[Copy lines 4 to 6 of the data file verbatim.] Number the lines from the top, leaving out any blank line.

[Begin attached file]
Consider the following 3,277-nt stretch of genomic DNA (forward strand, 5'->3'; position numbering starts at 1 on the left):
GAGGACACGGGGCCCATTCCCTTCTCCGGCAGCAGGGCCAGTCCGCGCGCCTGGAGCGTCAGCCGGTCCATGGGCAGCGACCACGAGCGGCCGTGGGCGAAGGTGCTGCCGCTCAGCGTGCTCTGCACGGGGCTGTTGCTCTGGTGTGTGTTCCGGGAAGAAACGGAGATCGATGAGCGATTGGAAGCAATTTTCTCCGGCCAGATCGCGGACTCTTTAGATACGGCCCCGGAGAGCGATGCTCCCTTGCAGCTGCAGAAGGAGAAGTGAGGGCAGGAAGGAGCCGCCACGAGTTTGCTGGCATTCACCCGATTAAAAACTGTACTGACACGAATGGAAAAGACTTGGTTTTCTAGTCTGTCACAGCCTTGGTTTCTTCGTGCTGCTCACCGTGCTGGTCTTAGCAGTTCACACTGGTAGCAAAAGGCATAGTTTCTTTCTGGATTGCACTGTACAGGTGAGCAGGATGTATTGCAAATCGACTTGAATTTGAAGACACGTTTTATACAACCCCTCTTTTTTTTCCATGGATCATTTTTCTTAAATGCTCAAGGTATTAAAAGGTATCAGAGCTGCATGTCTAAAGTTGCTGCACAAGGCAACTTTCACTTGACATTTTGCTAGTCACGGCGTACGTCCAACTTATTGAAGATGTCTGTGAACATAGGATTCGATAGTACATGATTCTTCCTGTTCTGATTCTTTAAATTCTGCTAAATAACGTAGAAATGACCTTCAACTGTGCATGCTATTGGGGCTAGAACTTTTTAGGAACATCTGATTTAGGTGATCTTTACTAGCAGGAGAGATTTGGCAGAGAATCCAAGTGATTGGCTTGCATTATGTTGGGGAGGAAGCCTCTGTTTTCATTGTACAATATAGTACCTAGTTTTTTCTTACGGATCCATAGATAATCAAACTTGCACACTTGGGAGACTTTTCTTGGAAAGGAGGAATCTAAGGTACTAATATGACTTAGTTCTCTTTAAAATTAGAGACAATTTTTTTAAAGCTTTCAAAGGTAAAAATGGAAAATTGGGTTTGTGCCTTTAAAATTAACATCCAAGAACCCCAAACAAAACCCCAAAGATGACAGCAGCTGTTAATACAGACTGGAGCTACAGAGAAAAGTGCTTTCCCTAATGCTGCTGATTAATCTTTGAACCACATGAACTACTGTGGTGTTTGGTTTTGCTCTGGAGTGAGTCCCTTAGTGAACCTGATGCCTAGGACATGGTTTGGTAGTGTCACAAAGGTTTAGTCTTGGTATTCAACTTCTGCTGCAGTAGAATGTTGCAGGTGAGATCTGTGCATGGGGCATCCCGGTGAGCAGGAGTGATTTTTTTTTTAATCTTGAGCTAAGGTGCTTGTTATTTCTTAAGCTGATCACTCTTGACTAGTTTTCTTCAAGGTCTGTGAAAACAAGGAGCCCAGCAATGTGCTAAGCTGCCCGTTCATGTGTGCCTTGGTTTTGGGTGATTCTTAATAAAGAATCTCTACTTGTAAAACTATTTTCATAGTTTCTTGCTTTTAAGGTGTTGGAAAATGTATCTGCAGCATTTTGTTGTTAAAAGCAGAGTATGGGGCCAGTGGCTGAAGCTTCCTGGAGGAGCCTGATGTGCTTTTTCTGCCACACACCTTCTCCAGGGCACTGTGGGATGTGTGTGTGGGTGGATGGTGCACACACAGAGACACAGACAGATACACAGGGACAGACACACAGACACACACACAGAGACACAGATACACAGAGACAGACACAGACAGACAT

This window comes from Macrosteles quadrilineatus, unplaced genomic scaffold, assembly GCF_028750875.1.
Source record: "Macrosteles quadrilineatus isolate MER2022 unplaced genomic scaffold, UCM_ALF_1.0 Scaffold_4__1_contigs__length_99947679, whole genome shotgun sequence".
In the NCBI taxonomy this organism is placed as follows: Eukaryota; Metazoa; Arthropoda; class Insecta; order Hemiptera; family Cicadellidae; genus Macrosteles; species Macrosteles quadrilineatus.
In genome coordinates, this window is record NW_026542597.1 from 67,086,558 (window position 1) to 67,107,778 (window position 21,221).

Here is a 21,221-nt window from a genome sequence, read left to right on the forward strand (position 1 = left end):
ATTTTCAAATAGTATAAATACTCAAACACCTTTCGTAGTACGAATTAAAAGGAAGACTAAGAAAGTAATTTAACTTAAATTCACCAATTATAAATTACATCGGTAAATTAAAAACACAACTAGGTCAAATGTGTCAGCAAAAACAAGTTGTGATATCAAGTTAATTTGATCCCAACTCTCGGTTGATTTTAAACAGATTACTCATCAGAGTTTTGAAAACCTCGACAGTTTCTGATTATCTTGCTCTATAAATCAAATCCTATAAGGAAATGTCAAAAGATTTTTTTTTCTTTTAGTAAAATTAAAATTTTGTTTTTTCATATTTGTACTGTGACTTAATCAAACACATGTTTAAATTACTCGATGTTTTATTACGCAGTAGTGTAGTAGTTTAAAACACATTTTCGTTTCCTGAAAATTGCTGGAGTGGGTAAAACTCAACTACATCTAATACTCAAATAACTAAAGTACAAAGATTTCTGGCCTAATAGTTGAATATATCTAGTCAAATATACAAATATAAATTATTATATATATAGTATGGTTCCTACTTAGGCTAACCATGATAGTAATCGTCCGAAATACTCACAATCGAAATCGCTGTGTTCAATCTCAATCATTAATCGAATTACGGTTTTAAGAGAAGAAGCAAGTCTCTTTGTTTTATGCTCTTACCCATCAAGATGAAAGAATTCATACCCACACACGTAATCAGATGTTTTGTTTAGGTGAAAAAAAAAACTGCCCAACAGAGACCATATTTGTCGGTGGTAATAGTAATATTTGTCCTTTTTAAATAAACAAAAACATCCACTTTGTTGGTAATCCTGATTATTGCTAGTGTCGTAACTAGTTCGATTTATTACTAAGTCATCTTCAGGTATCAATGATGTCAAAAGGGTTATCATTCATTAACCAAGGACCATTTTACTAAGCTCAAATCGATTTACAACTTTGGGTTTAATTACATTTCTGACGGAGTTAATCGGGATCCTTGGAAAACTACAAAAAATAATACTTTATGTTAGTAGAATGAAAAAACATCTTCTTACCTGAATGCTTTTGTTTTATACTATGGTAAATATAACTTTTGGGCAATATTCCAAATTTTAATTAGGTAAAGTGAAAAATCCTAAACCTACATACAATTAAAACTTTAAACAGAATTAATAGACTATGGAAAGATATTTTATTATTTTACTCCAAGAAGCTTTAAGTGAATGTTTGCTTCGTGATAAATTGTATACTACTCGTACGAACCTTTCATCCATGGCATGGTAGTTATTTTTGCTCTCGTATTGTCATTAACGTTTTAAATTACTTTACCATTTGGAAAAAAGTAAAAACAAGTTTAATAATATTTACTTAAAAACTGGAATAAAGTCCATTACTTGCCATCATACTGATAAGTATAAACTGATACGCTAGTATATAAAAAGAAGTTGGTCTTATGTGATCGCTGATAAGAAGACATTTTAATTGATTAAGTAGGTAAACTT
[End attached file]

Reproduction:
Source record: "Macrosteles quadrilineatus isolate MER2022 unplaced genomic scaffold, UCM_ALF_1.0 Scaffold_4__1_contigs__length_99947679, whole genome shotgun sequence".
In the NCBI taxonomy this organism is placed as follows: Eukaryota; Metazoa; Arthropoda; class Insecta; order Hemiptera; family Cicadellidae; genus Macrosteles; species Macrosteles quadrilineatus.
In genome coordinates, this window is record NW_026542597.1 from 67,086,558 (window position 1) to 67,107,778 (window position 21,221).